University of North Florida
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Stuart Chalk, Ph.D.
Department of Chemistry
University of North Florida
Phone: 1-904-620-1938
Fax: 1-904-620-3535
Email: schalk@unf.edu
Website: @unf

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Vegetable

Classification: Vegetable -> sweet pepper

Citations 1

"Determination Of Carbamate Residues In Crop Samples By Cholinesterase-based Biosensors And Chromatographic Techniques"
Anal. Chim. Acta 1998 Volume 362, Issue 1 Pages 59-68
Gilvanda Silva Nunes*, Petr Skládal, Hideko Yamanakacand Damiá Barceló

Abstract: An amperometric biosensor based on cholinesterase (ChE) has been used for the determination of selected carbamate insecticides in vegetable samples. The linear range of the biosensor for the N-methylcarbamates (aldicarb, carbaryl, carbofuran, methomyl and propoxur) varied from 5 x 10^-5 to 50 mg kg-1. Limits of detection were calculated on the basis that the ChE enzymes were 10% inhibited and varied, depending of the combination ChE (as acetyl- or butyrylcholinesterase) vs. inhibitor (pesticide), from 1 x 10^-4 to 3.5 mg kg-1. The biosensor-based carbamate determination was compared to liquid chromatography/UV methods. Three vegetable samples were spiked with carbofuran and propoxur at 125 µg kg-1 followed by conventional procedures. Good correlations were observed for carbofuran in the vegetable extracts (79, 96 and 91% recoveries for potato, carrot and sweet pepper, respectively), whereas for propoxur unsatisfactory results were obtained. Potato and carrot samples were spiked with 10, 50 and 125 µg kg-1 carbofuran, followed by direct determination by the amperometric biosensor. The fortified sampler; resulted in very high inhibition values, and recoveries were: 28, 34 and 99% for potato, and 140, 90 and 101% for carrot, respectively, at these three fortification levels.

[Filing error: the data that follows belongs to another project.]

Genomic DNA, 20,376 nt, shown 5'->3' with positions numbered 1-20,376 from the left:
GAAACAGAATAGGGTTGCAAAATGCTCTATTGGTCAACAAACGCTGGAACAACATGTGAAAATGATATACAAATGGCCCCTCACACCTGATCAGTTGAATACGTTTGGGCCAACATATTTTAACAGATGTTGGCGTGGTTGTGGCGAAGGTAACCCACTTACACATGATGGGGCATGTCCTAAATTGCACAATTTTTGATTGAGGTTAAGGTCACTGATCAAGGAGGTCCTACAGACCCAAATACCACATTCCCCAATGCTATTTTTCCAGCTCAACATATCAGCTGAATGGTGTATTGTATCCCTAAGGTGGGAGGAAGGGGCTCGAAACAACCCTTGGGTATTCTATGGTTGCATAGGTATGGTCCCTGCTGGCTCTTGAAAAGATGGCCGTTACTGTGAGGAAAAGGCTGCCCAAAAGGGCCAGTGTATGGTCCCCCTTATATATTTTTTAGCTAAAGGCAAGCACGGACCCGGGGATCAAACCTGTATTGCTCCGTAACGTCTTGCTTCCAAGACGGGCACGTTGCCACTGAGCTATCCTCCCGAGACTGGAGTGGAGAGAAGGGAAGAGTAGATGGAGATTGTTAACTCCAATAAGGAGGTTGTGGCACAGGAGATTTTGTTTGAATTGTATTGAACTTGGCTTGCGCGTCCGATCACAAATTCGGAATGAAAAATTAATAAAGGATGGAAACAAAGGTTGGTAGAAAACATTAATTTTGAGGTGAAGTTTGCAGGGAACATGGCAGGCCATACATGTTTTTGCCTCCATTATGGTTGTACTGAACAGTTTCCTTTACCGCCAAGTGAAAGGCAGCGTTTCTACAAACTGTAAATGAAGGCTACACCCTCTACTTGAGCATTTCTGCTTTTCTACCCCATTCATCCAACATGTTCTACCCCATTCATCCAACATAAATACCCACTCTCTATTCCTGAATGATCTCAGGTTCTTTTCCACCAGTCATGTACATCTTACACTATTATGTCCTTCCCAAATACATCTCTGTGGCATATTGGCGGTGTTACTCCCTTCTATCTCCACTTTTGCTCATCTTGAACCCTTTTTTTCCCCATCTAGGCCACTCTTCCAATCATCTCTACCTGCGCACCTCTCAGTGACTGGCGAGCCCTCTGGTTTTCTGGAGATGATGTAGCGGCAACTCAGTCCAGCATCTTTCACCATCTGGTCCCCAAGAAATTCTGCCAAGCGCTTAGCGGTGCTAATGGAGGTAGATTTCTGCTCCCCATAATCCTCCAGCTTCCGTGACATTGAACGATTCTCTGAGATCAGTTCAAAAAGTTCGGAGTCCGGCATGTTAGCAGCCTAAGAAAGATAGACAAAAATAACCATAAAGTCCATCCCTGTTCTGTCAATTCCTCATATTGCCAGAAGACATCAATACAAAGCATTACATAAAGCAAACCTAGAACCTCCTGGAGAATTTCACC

Ammonium carbamate hydrate Amperometry Sensor Method comparison